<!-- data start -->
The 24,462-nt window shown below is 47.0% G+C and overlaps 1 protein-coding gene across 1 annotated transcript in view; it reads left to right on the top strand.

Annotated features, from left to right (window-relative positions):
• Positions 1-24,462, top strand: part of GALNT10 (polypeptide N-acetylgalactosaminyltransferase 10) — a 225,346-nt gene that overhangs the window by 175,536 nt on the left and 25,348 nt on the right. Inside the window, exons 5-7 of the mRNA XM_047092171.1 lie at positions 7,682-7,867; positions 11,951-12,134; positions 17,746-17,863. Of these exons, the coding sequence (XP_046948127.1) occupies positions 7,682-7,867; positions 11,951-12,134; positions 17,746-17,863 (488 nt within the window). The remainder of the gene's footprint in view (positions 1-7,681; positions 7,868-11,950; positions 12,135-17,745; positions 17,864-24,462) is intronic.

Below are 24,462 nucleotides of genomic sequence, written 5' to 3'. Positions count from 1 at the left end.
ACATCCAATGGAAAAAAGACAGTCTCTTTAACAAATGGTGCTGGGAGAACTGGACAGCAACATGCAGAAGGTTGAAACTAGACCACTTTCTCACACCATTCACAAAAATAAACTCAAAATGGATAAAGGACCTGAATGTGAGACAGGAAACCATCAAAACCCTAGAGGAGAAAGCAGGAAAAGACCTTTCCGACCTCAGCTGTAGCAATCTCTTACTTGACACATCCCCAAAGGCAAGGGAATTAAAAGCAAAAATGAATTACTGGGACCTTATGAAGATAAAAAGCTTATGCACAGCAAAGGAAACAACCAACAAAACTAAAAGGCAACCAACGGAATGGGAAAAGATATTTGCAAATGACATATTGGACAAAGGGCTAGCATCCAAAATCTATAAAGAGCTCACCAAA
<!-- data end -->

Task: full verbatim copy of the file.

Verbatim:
The 24,462-nt window shown below is 47.0% G+C and overlaps 1 protein-coding gene across 1 annotated transcript in view; it reads left to right on the top strand.

Annotated features, from left to right (window-relative positions):
• Positions 1-24,462, top strand: part of GALNT10 (polypeptide N-acetylgalactosaminyltransferase 10) — a 225,346-nt gene that overhangs the window by 175,536 nt on the left and 25,348 nt on the right. Inside the window, exons 5-7 of the mRNA XM_047092171.1 lie at positions 7,682-7,867; positions 11,951-12,134; positions 17,746-17,863. Of these exons, the coding sequence (XP_046948127.1) occupies positions 7,682-7,867; positions 11,951-12,134; positions 17,746-17,863 (488 nt within the window). The remainder of the gene's footprint in view (positions 1-7,681; positions 7,868-11,950; positions 12,135-17,745; positions 17,864-24,462) is intronic.

Below are 24,462 nucleotides of genomic sequence, written 5' to 3'. Positions count from 1 at the left end.
ACATCCAATGGAAAAAAGACAGTCTCTTTAACAAATGGTGCTGGGAGAACTGGACAGCAACATGCAGAAGGTTGAAACTAGACCACTTTCTCACACCATTCACAAAAATAAACTCAAAATGGATAAAGGACCTGAATGTGAGACAGGAAACCATCAAAACCCTAGAGGAGAAAGCAGGAAAAGACCTTTCCGACCTCAGCTGTAGCAATCTCTTACTTGACACATCCCCAAAGGCAAGGGAATTAAAAGCAAAAATGAATTACTGGGACCTTATGAAGATAAAAAGCTTATGCACAGCAAAGGAAACAACCAACAAAACTAAAAGGCAACCAACGGAATGGGAAAAGATATTTGCAAATGACATATTGGACAAAGGGCTAGCATCCAAAATCTATAAAGAGCTCACCAAA